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Jason Giambi, patron saint of the '00s

Jason Giambi probably best represented the decade from 2000-2009, thanks to his PED use and his involvement in the sabermetric revolution. Let's celebrate his career together.

Joy R. Absalon-USA TODAY Sports

Back in the day, before he wrote mostly about sandwiches and the destruction of sports video games, Jon Bois of SB Nation used to often ask the following question: "Which baseball player was the most [something] of [some period of time]?" This was/is my jam. Make up a criteria, and find the character that fits that criteria the best.

"Who was the most Mets player of all time?" (Ed Kranepool, duh.)

"Who was the most 1994 player of all time?" (Butch Henry, duh.)

"Who was the most 2000's player of all time?"

That last one? That's Jason Giambi. Giambi officially retired yesterday, at the ripe old age of 44. He had a 20-year career, something we hardly ever see in baseball. Now he's ostensibly off to join a coaching staff where he'll live out the rest of his ballplaying days dispensing wisdom and trying to foster the same skill with the bat he demonstrated throughout his years on the diamond.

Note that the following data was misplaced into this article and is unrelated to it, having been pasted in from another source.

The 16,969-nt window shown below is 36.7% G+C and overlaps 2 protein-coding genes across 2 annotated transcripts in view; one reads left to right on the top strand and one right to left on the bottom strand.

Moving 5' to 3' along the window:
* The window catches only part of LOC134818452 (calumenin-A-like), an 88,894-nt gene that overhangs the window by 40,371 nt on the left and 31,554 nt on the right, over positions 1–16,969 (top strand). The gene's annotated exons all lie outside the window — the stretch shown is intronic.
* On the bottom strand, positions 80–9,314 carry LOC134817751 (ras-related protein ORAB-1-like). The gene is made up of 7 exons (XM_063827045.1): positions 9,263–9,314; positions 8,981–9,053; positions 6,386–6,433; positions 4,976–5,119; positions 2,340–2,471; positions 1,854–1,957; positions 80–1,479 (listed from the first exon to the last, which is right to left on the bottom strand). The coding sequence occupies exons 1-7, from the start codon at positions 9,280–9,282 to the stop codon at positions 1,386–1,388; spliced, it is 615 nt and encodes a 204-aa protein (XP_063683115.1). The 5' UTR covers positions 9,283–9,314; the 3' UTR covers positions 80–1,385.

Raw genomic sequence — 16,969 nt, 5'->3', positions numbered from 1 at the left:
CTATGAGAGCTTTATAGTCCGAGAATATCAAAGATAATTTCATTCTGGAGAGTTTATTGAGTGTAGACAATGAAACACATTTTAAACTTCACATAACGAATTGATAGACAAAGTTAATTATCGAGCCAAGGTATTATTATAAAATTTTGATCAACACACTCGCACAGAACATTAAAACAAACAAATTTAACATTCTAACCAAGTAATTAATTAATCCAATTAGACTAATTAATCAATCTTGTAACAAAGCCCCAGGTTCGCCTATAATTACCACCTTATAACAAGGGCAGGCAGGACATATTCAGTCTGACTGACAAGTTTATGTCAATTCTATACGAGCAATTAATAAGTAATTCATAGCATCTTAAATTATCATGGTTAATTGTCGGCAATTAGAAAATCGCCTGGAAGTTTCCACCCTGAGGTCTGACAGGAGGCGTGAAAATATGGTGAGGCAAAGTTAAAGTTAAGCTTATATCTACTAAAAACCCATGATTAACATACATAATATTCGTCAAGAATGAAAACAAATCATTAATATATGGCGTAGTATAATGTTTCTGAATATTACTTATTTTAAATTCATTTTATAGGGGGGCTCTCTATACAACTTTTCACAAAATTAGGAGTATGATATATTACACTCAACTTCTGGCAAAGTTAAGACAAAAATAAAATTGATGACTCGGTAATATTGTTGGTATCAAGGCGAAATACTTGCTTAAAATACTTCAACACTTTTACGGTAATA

To be sure, Giambi is definitely the player who most represents the 00's in my head. When I think about the two biggest stories of the previous decade in baseball, I think about the PED scandals and the rise of sabermetrics, and Giambi had a spectacular relationship with both.

Most likely, people who followed baseball remember Giambi most strongly for his connection to BALCO, and to the ever-present steroid and PED investigations during the mid- and late-aughts. Giambi, after being named in an investigation into Greg Anderson, copped to using steroids and HGH, apologizing a couple times for his actions. A tremendously powerful slugger, Giambi was the perfect picture of a chemical-enhanced slugger in the eyes of fans and the media.